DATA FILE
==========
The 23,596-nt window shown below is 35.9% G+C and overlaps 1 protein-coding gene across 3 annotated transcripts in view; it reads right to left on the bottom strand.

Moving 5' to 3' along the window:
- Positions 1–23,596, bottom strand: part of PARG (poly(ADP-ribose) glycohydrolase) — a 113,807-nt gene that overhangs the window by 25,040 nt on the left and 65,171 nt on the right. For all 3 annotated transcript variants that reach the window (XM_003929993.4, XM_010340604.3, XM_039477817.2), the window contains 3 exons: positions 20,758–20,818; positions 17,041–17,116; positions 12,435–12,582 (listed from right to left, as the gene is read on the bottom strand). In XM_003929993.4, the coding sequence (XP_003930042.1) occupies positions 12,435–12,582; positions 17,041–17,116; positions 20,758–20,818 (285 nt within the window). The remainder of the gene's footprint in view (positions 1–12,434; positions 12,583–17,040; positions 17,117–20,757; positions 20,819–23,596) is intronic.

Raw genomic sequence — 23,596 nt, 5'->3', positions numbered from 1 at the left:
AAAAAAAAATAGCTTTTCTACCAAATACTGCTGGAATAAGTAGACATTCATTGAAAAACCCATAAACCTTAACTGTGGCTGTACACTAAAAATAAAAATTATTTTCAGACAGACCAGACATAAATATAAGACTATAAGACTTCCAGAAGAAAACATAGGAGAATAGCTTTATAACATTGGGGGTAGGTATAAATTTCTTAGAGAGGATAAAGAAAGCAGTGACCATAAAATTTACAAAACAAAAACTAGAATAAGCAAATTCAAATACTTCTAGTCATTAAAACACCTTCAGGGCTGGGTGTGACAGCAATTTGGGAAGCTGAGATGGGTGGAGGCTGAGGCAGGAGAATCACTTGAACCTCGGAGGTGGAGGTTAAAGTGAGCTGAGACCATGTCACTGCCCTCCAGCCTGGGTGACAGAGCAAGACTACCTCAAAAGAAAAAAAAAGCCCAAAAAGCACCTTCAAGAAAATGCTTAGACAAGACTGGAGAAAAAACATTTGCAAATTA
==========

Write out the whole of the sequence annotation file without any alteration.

The 23,596-nt window shown below is 35.9% G+C and overlaps 1 protein-coding gene across 3 annotated transcripts in view; it reads right to left on the bottom strand.

Moving 5' to 3' along the window:
- Positions 1–23,596, bottom strand: part of PARG (poly(ADP-ribose) glycohydrolase) — a 113,807-nt gene that overhangs the window by 25,040 nt on the left and 65,171 nt on the right. For all 3 annotated transcript variants that reach the window (XM_003929993.4, XM_010340604.3, XM_039477817.2), the window contains 3 exons: positions 20,758–20,818; positions 17,041–17,116; positions 12,435–12,582 (listed from right to left, as the gene is read on the bottom strand). In XM_003929993.4, the coding sequence (XP_003930042.1) occupies positions 12,435–12,582; positions 17,041–17,116; positions 20,758–20,818 (285 nt within the window). The remainder of the gene's footprint in view (positions 1–12,434; positions 12,583–17,040; positions 17,117–20,757; positions 20,819–23,596) is intronic.

Raw genomic sequence — 23,596 nt, 5'->3', positions numbered from 1 at the left:
AAAAAAAAATAGCTTTTCTACCAAATACTGCTGGAATAAGTAGACATTCATTGAAAAACCCATAAACCTTAACTGTGGCTGTACACTAAAAATAAAAATTATTTTCAGACAGACCAGACATAAATATAAGACTATAAGACTTCCAGAAGAAAACATAGGAGAATAGCTTTATAACATTGGGGGTAGGTATAAATTTCTTAGAGAGGATAAAGAAAGCAGTGACCATAAAATTTACAAAACAAAAACTAGAATAAGCAAATTCAAATACTTCTAGTCATTAAAACACCTTCAGGGCTGGGTGTGACAGCAATTTGGGAAGCTGAGATGGGTGGAGGCTGAGGCAGGAGAATCACTTGAACCTCGGAGGTGGAGGTTAAAGTGAGCTGAGACCATGTCACTGCCCTCCAGCCTGGGTGACAGAGCAAGACTACCTCAAAAGAAAAAAAAAGCCCAAAAAGCACCTTCAAGAAAATGCTTAGACAAGACTGGAGAAAAAACATTTGCAAATTA